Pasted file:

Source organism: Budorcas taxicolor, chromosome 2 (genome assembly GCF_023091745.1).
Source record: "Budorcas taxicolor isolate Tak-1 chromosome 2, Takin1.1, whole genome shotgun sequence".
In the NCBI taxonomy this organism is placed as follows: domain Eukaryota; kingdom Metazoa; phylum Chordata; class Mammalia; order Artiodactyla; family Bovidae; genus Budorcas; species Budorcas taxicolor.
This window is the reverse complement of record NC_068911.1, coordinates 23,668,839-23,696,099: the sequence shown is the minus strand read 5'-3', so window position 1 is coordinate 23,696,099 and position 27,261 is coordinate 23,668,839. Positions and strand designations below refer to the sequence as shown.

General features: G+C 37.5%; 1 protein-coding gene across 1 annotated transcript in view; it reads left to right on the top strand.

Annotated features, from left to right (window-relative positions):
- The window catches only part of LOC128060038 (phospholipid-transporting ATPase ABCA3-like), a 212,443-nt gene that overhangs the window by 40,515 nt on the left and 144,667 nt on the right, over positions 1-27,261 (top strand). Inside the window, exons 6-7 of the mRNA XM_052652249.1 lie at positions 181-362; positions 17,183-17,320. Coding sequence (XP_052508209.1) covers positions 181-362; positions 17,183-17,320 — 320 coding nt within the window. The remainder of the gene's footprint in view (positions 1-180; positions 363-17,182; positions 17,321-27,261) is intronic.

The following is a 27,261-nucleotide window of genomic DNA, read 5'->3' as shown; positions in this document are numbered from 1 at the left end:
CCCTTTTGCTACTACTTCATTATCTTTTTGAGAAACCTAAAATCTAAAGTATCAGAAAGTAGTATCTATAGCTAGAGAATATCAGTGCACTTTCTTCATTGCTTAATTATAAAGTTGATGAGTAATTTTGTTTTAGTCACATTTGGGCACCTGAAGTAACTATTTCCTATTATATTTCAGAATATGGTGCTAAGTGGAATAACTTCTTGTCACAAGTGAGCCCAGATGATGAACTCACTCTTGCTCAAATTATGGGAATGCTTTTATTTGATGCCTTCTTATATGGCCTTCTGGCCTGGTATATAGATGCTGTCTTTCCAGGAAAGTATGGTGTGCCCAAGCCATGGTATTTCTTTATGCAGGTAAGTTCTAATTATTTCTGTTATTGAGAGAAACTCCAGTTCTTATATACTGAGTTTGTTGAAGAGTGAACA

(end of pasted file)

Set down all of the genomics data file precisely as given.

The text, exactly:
Source organism: Budorcas taxicolor, chromosome 2 (genome assembly GCF_023091745.1).
Source record: "Budorcas taxicolor isolate Tak-1 chromosome 2, Takin1.1, whole genome shotgun sequence".
In the NCBI taxonomy this organism is placed as follows: domain Eukaryota; kingdom Metazoa; phylum Chordata; class Mammalia; order Artiodactyla; family Bovidae; genus Budorcas; species Budorcas taxicolor.
This window is the reverse complement of record NC_068911.1, coordinates 23,668,839-23,696,099: the sequence shown is the minus strand read 5'-3', so window position 1 is coordinate 23,696,099 and position 27,261 is coordinate 23,668,839. Positions and strand designations below refer to the sequence as shown.

General features: G+C 37.5%; 1 protein-coding gene across 1 annotated transcript in view; it reads left to right on the top strand.

Annotated features, from left to right (window-relative positions):
- The window catches only part of LOC128060038 (phospholipid-transporting ATPase ABCA3-like), a 212,443-nt gene that overhangs the window by 40,515 nt on the left and 144,667 nt on the right, over positions 1-27,261 (top strand). Inside the window, exons 6-7 of the mRNA XM_052652249.1 lie at positions 181-362; positions 17,183-17,320. Coding sequence (XP_052508209.1) covers positions 181-362; positions 17,183-17,320 — 320 coding nt within the window. The remainder of the gene's footprint in view (positions 1-180; positions 363-17,182; positions 17,321-27,261) is intronic.

The following is a 27,261-nucleotide window of genomic DNA, read 5'->3' as shown; positions in this document are numbered from 1 at the left end:
CCCTTTTGCTACTACTTCATTATCTTTTTGAGAAACCTAAAATCTAAAGTATCAGAAAGTAGTATCTATAGCTAGAGAATATCAGTGCACTTTCTTCATTGCTTAATTATAAAGTTGATGAGTAATTTTGTTTTAGTCACATTTGGGCACCTGAAGTAACTATTTCCTATTATATTTCAGAATATGGTGCTAAGTGGAATAACTTCTTGTCACAAGTGAGCCCAGATGATGAACTCACTCTTGCTCAAATTATGGGAATGCTTTTATTTGATGCCTTCTTATATGGCCTTCTGGCCTGGTATATAGATGCTGTCTTTCCAGGAAAGTATGGTGTGCCCAAGCCATGGTATTTCTTTATGCAGGTAAGTTCTAATTATTTCTGTTATTGAGAGAAACTCCAGTTCTTATATACTGAGTTTGTTGAAGAGTGAACA